Be Truthful. Don't knowingly lie about anyone or anything.
Be Nice. No racism, sexism or any sort of -ism that is degrading to another person.
Be Proactive. Use the 'Report' link on each comment to let us know of abusive posts.
Share with Us. We'd love to hear eyewitness accounts, the history behind an article.

Thank you for visiting the Daily Journal.

Please purchase an Enhanced Subscription to continue reading. To continue, please log in, or sign up for a new account.

We offer one free story view per month. If you register for an account, you will get two additional story views. After those three total views, we ask that you support us with a subscription.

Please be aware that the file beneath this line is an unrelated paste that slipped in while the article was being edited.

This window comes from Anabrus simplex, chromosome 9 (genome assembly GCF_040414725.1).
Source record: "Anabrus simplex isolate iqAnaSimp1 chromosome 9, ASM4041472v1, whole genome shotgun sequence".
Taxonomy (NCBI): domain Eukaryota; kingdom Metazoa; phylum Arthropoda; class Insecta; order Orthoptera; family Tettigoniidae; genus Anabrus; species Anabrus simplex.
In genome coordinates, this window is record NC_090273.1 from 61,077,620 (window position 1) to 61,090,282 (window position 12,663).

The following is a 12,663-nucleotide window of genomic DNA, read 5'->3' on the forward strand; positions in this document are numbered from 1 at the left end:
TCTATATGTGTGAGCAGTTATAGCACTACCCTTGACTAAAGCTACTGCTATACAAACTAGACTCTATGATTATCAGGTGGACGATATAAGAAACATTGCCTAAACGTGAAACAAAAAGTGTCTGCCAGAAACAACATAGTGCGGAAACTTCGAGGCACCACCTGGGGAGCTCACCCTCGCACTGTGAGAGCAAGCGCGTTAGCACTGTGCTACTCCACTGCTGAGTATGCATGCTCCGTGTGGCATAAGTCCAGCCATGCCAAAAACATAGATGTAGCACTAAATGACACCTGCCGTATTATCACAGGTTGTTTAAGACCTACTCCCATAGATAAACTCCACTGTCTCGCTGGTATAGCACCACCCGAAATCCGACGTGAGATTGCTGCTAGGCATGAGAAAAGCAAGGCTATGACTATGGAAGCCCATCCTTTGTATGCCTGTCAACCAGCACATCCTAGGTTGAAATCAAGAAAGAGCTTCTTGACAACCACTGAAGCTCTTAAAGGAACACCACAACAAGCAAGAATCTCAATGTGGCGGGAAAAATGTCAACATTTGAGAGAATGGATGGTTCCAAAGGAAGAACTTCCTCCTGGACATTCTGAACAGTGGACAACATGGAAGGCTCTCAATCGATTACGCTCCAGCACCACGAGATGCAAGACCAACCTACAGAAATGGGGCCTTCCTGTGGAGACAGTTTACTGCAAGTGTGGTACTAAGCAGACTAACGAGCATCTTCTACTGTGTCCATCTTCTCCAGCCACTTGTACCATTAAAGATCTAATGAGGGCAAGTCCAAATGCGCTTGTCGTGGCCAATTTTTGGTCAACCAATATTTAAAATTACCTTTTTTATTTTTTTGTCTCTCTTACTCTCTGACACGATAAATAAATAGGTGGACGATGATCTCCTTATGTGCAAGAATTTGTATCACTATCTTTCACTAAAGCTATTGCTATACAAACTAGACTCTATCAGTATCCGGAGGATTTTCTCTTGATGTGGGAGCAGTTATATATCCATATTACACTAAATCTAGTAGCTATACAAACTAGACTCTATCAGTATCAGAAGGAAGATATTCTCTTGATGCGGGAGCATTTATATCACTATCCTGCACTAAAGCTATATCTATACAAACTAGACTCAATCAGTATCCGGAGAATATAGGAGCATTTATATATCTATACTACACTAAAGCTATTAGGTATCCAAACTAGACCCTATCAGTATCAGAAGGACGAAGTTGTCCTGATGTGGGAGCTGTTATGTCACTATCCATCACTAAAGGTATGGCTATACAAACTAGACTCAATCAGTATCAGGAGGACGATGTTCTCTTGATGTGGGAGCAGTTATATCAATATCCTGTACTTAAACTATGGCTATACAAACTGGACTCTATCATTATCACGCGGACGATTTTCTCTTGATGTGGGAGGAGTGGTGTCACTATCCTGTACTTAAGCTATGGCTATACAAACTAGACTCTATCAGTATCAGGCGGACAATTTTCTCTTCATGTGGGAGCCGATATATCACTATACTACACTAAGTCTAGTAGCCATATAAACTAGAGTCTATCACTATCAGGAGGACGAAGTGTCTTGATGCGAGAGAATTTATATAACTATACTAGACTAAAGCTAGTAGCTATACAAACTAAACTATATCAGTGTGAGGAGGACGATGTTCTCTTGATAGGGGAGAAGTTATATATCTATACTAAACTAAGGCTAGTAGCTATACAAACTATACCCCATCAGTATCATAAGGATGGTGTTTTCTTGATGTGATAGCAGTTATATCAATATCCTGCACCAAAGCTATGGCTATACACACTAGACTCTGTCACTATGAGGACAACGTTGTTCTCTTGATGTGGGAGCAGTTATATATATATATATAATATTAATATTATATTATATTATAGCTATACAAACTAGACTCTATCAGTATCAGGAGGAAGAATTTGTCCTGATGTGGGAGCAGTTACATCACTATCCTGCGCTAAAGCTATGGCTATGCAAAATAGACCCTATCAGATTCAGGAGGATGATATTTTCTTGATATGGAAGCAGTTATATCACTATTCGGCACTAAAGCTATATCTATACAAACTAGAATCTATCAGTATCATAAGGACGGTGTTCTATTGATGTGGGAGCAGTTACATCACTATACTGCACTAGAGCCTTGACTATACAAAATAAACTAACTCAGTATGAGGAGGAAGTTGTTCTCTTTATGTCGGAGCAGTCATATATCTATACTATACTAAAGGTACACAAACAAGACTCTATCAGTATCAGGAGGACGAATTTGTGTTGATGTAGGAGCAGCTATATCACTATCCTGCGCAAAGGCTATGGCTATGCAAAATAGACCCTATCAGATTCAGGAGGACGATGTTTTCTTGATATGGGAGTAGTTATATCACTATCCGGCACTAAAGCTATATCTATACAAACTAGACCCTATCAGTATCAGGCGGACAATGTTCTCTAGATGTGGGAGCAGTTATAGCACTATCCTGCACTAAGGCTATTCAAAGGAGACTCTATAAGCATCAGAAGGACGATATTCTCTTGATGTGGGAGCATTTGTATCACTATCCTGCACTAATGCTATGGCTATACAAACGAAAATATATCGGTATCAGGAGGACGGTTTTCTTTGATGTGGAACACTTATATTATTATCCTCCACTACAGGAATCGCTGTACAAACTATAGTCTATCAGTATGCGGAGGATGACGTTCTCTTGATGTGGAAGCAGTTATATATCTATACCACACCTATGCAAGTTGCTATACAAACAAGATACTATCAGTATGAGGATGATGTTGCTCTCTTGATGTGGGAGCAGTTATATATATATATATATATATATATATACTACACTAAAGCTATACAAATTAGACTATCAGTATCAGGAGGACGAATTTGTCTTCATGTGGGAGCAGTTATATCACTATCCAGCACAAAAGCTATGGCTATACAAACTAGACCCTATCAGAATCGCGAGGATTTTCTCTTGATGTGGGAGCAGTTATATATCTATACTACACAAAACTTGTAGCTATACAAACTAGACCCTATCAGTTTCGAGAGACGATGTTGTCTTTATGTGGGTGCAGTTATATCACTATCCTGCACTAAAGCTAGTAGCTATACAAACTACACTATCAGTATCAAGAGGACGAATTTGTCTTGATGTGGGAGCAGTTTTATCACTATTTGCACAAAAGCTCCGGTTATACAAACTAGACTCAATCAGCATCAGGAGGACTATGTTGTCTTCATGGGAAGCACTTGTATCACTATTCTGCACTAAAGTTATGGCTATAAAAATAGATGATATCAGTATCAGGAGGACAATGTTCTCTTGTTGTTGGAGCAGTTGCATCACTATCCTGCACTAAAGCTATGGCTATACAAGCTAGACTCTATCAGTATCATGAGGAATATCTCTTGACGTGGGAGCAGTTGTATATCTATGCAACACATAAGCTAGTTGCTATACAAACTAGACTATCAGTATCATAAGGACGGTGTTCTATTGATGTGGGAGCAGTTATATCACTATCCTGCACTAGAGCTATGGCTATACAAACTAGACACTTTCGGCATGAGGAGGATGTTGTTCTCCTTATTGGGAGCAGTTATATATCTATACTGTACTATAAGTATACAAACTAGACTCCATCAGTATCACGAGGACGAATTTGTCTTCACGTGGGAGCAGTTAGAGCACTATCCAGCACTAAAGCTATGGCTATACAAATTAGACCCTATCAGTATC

A subscription to our digital content is so much more than just access to our valuable content. It means you’re helping to support a local community institution that has, from its very start, supported the betterment of our society. Thank you very much!